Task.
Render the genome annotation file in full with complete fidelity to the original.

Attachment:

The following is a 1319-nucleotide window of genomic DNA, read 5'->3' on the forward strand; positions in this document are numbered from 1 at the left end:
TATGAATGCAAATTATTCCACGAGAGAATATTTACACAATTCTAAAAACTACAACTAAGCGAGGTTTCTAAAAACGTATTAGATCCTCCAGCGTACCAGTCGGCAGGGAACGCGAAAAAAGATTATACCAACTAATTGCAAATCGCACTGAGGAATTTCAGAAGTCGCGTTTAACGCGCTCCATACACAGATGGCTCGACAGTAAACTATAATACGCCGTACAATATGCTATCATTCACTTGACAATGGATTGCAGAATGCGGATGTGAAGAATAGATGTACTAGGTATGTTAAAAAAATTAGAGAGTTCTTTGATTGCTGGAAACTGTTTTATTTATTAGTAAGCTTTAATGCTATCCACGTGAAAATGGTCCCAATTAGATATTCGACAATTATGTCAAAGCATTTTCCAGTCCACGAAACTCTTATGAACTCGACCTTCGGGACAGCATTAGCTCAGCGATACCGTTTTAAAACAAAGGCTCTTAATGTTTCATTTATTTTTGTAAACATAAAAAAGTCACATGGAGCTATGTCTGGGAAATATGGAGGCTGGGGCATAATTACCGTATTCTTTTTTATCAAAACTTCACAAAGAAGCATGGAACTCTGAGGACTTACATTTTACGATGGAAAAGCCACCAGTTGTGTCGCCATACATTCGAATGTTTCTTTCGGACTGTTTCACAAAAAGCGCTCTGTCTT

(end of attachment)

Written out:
The following is a 1319-nucleotide window of genomic DNA, read 5'->3' on the forward strand; positions in this document are numbered from 1 at the left end:
TATGAATGCAAATTATTCCACGAGAGAATATTTACACAATTCTAAAAACTACAACTAAGCGAGGTTTCTAAAAACGTATTAGATCCTCCAGCGTACCAGTCGGCAGGGAACGCGAAAAAAGATTATACCAACTAATTGCAAATCGCACTGAGGAATTTCAGAAGTCGCGTTTAACGCGCTCCATACACAGATGGCTCGACAGTAAACTATAATACGCCGTACAATATGCTATCATTCACTTGACAATGGATTGCAGAATGCGGATGTGAAGAATAGATGTACTAGGTATGTTAAAAAAATTAGAGAGTTCTTTGATTGCTGGAAACTGTTTTATTTATTAGTAAGCTTTAATGCTATCCACGTGAAAATGGTCCCAATTAGATATTCGACAATTATGTCAAAGCATTTTCCAGTCCACGAAACTCTTATGAACTCGACCTTCGGGACAGCATTAGCTCAGCGATACCGTTTTAAAACAAAGGCTCTTAATGTTTCATTTATTTTTGTAAACATAAAAAAGTCACATGGAGCTATGTCTGGGAAATATGGAGGCTGGGGCATAATTACCGTATTCTTTTTTATCAAAACTTCACAAAGAAGCATGGAACTCTGAGGACTTACATTTTACGATGGAAAAGCCACCAGTTGTGTCGCCATACATTCGAATGTTTCTTTCGGACTGTTTCACAAAAAGCGCTCTGTCTT